I thought I would introduce myself since I just joined iRV2.com a few of weeks ago.
While we're not new to RVs, my wife and I have been out of RVing for the past 10 - 15 yrs while our kids were older teenagers and had somewhat lost the interest in camping for a bit due to boy and girl friends.
We decided to sell our old 27' Fleetwood Wilderness trailer and put a pool in the back yard to help encourage our kids to have their friends come to our house rather than going to friends we may not really know. It seemed to work fairly well for us and we had minimal issues with our daughter and son over their teenage years.
So now our kids are both grown, on their own for the past four or five years and we decided it was time to get back into RVing. We have been looking at Class-A motor homes for many years and thinking some day... Well, that someday finally arrived on February 14th, 2014 when we purchased our first Class-A motor home.
As we signed the papers for it at our local RV dealer I told my wife this is the most expensive valentines gift I've ever given her.
We now are proud owners of a Class-A 2014 Coachman Encounter 36BH. After having a travel trailer for most of our married lives, this was a huge step for us. We started out camping with our first RV being a used tent camper and then moved to a 17' travel trailer which we had for a number of years before upgrading to our 27' Wilderness. Now going to a Class-A is like a dream come true. (I'm sure my dad is smiling down on us because he always wanted a Class-A but could only talk mom into getting a Class-C)
So we finally picked it up from the dealer this past Friday, 03/14/14, after having them order some additions for the coach such as a satellite dish, second awning for the curb side slide out to extend our usable awning area when parked, antenna booster for over the air broadcasts, valve extensions for the duals, etc. (For some reason the valve extensions for the 22.5" wheels took the longest to get and actually the extensions weren't the issue but the inserts to support the extensions so they didn't have to drill supporting brackets in the aluminum wheels. The dealer seemed to have issues with Ford and Coachman getting them the correct part number for the Alcoa wheels so they could order the right rubber grommet to fit into the wheel holes. According to what I was told it was finger pointing on both sides since Ford sells the chassis and Coachman modifies the chassis to have what it wants on it to make it look nice.)
So now we have the coach in storage waiting on the snow to melt so we can do our first checkout weekend trip with it. I'm hoping in the next few weeks the snow in Northern IL will finally completely melt off so we can hit one of the local state parks to test everything out.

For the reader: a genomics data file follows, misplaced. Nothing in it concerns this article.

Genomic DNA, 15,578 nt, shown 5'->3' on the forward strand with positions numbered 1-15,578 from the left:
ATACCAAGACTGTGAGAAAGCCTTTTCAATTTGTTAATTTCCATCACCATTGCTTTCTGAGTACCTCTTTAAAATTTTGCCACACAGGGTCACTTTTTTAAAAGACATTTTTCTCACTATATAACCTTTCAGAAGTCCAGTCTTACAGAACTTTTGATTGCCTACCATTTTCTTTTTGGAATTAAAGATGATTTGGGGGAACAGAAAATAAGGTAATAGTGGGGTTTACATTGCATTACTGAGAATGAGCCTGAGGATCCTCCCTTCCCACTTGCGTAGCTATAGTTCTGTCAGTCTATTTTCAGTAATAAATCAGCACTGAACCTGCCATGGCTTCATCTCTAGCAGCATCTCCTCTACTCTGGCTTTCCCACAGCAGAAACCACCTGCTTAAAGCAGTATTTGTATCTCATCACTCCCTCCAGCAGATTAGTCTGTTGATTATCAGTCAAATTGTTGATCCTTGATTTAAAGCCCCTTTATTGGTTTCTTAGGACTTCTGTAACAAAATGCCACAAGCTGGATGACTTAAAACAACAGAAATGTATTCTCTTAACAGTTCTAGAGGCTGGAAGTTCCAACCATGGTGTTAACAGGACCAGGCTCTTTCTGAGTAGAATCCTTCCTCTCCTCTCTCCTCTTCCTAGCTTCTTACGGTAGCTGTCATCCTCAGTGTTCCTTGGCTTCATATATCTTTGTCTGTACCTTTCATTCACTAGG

We have three yellow Labrador retrievers and three rescued cats who will all be joining us on our trips. I'm sure they will enjoy being able to move around while we travel rather than being confined to just the back of our SUV when pulling our old trailers.
There's lots to learn about this new unit and recall from our past camping but I'm hoping it will be like riding a bike and come right back to me. I know the new stuff specific to the motor home may take a bit but I'm sure it won't be too hard. The unit has three slides on it as well as the electric roll out awning which will be nice. The hardest part will be locating state campgrounds which have the shore power to handle 50 AMP service, but if needed I know we can survive on 30 AMP.
After our checkout trips we've planned a long trip in May to southern Utah. The main thing I'm concerned with are the passes through the Rocky's. If I recall correctly, back to my days when I was a kid traveling as a family in my dad's Suburban pulling a 1973 24' Holiday Traveler trailer, the passes in the Rocky mountains could get enough snow to close them for a time and that was in July. I'm a bit worried going in early May we could end up with those issues going through the passes with our Class-A. I'm sure things have changed since back in the early to mid 70's and I'm hoping they do a better job of keeping the roads under control but thought I would mention it just in case someone has a good resource, other than the states DOT, on what to expect for the different interstates and state highways going from Denver, CO to Southern UT/Northern AZ.
I figured we would watch the weather closely and if needed take the southern route running through New Mexico and skirting the southern foothills but it will add some time and miles on our vacation.
We've planned for a two week vacation but I'd rather not use most of one week just in driving to and from home to southern UT.
I very much enjoy the postings I've been reading in the iRV2.com forums. There is a wealth of knowledge out there and I've already found it very valuable!